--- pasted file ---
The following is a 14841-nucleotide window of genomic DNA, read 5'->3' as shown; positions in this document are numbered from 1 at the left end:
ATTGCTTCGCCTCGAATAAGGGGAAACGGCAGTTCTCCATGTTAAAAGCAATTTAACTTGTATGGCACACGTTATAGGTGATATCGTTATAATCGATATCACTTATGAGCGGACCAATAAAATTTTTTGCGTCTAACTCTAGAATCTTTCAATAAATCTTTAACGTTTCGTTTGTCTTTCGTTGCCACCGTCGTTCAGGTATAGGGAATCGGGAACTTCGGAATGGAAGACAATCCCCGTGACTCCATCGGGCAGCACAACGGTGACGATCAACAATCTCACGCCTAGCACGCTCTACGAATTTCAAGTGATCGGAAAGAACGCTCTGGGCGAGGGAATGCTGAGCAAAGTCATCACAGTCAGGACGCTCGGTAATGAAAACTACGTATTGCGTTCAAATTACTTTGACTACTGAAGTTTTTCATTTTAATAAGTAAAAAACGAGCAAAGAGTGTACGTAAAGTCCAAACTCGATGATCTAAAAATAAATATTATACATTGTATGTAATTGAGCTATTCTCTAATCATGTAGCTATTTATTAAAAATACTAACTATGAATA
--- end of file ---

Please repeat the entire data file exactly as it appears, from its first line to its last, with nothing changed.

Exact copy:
The following is a 14841-nucleotide window of genomic DNA, read 5'->3' as shown; positions in this document are numbered from 1 at the left end:
ATTGCTTCGCCTCGAATAAGGGGAAACGGCAGTTCTCCATGTTAAAAGCAATTTAACTTGTATGGCACACGTTATAGGTGATATCGTTATAATCGATATCACTTATGAGCGGACCAATAAAATTTTTTGCGTCTAACTCTAGAATCTTTCAATAAATCTTTAACGTTTCGTTTGTCTTTCGTTGCCACCGTCGTTCAGGTATAGGGAATCGGGAACTTCGGAATGGAAGACAATCCCCGTGACTCCATCGGGCAGCACAACGGTGACGATCAACAATCTCACGCCTAGCACGCTCTACGAATTTCAAGTGATCGGAAAGAACGCTCTGGGCGAGGGAATGCTGAGCAAAGTCATCACAGTCAGGACGCTCGGTAATGAAAACTACGTATTGCGTTCAAATTACTTTGACTACTGAAGTTTTTCATTTTAATAAGTAAAAAACGAGCAAAGAGTGTACGTAAAGTCCAAACTCGATGATCTAAAAATAAATATTATACATTGTATGTAATTGAGCTATTCTCTAATCATGTAGCTATTTATTAAAAATACTAACTATGAATA